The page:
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Poetry #450
(published September 3, 2009)
Cymbalta Clown
by Dennis Mahagin
In June
when the cottonwoods
shed their milky confetti,
I think

of tornadoes,

and the magician's

who was down
on my root when
Mount St. Helens

making midnight out
of 2 in the afternoon. . .

When cottonwoods
drop their tufted drawers
as spores, everything
sticks to everything
else, like feathers
on greasepaint, I think
of the inevitable pink
itchy coo sty — blooming
in the eyelash
of a Tenderloin junkie
on the nod, dirty
hail stones
in July, cordite, God,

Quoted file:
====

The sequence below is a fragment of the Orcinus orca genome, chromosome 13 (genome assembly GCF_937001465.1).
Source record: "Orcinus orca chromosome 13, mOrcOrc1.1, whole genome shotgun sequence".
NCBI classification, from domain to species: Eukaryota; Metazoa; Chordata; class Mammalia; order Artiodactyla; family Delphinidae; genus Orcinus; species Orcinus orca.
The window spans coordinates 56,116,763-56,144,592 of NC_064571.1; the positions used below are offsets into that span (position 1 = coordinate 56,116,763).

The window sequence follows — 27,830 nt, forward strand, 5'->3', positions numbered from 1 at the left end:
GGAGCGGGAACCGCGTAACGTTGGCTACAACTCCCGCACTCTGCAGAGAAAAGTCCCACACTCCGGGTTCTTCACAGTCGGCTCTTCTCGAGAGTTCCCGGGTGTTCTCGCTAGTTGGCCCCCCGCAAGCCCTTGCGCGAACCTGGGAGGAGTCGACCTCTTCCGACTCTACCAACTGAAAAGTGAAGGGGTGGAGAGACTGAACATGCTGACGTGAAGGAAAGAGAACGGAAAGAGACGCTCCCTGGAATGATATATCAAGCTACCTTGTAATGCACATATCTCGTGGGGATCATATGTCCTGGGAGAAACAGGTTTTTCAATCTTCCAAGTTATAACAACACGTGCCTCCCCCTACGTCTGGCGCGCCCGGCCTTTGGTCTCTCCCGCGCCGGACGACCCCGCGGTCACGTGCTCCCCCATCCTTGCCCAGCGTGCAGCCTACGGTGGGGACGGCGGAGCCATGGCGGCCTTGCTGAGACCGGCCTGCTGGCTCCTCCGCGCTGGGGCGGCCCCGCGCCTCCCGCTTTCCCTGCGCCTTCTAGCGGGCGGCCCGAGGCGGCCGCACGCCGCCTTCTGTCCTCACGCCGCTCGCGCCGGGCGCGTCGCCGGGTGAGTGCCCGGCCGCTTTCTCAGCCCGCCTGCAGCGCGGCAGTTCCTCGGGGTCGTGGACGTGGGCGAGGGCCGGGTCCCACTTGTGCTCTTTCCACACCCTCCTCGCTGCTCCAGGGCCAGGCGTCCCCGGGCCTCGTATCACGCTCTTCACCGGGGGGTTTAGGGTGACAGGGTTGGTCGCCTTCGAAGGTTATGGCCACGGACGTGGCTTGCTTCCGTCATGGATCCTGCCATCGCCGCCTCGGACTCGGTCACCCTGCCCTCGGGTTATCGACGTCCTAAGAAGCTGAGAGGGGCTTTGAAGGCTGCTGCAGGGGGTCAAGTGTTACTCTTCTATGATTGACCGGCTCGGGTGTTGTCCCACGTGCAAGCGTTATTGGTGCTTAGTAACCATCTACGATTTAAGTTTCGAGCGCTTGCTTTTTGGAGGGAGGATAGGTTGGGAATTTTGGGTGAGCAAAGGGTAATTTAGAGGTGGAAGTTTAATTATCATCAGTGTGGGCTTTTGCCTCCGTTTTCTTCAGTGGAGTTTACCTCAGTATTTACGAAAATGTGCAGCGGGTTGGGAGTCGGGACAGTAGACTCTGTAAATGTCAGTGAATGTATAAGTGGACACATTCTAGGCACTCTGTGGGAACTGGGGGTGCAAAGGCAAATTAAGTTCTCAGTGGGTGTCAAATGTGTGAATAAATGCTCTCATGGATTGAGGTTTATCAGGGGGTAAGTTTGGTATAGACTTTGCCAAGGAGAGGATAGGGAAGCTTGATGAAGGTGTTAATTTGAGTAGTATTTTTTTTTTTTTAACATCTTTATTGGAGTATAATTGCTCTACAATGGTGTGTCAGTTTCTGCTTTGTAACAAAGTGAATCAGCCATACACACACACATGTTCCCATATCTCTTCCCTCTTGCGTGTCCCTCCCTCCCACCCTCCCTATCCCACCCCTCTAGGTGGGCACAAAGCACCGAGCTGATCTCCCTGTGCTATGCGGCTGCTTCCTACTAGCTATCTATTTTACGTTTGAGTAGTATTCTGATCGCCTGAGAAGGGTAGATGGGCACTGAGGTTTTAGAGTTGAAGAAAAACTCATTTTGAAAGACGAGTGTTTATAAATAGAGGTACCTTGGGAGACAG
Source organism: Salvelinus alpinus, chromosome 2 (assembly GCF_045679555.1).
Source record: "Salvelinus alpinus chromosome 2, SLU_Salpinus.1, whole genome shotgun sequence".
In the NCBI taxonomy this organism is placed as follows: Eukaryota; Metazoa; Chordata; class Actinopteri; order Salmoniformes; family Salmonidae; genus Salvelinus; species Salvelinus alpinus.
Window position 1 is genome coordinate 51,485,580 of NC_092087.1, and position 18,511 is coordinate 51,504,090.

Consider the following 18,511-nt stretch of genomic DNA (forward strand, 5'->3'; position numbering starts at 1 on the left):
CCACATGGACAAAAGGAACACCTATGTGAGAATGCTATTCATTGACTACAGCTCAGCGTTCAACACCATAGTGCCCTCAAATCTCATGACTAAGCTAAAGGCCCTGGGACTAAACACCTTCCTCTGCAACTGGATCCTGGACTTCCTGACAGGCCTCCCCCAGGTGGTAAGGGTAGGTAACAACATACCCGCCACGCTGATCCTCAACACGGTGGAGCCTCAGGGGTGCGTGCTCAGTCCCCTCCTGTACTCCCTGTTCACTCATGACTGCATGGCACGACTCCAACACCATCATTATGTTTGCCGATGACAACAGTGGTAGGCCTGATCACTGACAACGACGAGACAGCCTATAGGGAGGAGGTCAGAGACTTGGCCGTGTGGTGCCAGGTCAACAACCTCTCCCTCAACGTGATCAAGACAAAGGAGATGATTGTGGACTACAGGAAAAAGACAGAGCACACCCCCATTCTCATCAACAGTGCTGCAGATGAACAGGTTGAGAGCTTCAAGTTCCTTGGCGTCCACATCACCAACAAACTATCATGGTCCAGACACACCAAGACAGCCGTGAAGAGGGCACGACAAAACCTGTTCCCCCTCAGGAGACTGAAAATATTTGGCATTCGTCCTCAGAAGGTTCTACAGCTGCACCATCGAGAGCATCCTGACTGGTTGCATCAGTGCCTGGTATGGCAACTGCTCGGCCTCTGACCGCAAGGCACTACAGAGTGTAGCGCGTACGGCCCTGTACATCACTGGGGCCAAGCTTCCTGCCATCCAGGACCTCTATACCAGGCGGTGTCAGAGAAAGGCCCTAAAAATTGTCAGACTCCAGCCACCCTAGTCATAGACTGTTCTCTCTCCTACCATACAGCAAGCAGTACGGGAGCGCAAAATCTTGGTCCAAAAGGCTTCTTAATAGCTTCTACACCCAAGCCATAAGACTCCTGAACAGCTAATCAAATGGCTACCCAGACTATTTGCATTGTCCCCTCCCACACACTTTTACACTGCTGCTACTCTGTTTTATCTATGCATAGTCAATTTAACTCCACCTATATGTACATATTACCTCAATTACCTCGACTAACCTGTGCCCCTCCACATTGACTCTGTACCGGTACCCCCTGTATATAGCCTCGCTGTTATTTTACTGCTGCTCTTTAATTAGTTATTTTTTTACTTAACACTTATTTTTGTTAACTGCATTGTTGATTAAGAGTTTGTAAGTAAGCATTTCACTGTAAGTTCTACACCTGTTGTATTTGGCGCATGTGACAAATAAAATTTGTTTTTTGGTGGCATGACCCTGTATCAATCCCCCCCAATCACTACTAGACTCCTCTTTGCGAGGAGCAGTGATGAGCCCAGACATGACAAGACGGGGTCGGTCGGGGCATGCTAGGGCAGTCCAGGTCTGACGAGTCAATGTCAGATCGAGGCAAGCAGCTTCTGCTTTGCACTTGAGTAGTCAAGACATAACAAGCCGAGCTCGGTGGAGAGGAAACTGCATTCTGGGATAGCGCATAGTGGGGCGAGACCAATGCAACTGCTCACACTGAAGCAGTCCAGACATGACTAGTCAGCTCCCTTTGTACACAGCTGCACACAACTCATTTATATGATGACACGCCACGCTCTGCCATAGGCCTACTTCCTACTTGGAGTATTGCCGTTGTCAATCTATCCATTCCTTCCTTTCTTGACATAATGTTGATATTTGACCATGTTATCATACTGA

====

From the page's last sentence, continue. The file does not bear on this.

ball gags and lightning.
I think of getting
out of Ringling


Those awful cottonwoods
plumb the depths, they
make soporific
television snow
out of everything
that's real. . . I think
of a pristine beach,
salt water
taffy in
pulled just
out of


make a clown feel
so rotten, downy
quilts cover every
ulterior, effluvial

trees shit
their dandruff,
and whisper
to us clowns,
they say:

"It's tough all
over. . . It's tough."

We walk around
fucking clueless
as brides in June,

we never saw it

Dennis Mahagin explains: "I wrote this piece after seeing an ad for Cymbalta on television, and feeling very bad that I was only a human being, and not a free bird, or stately tree.

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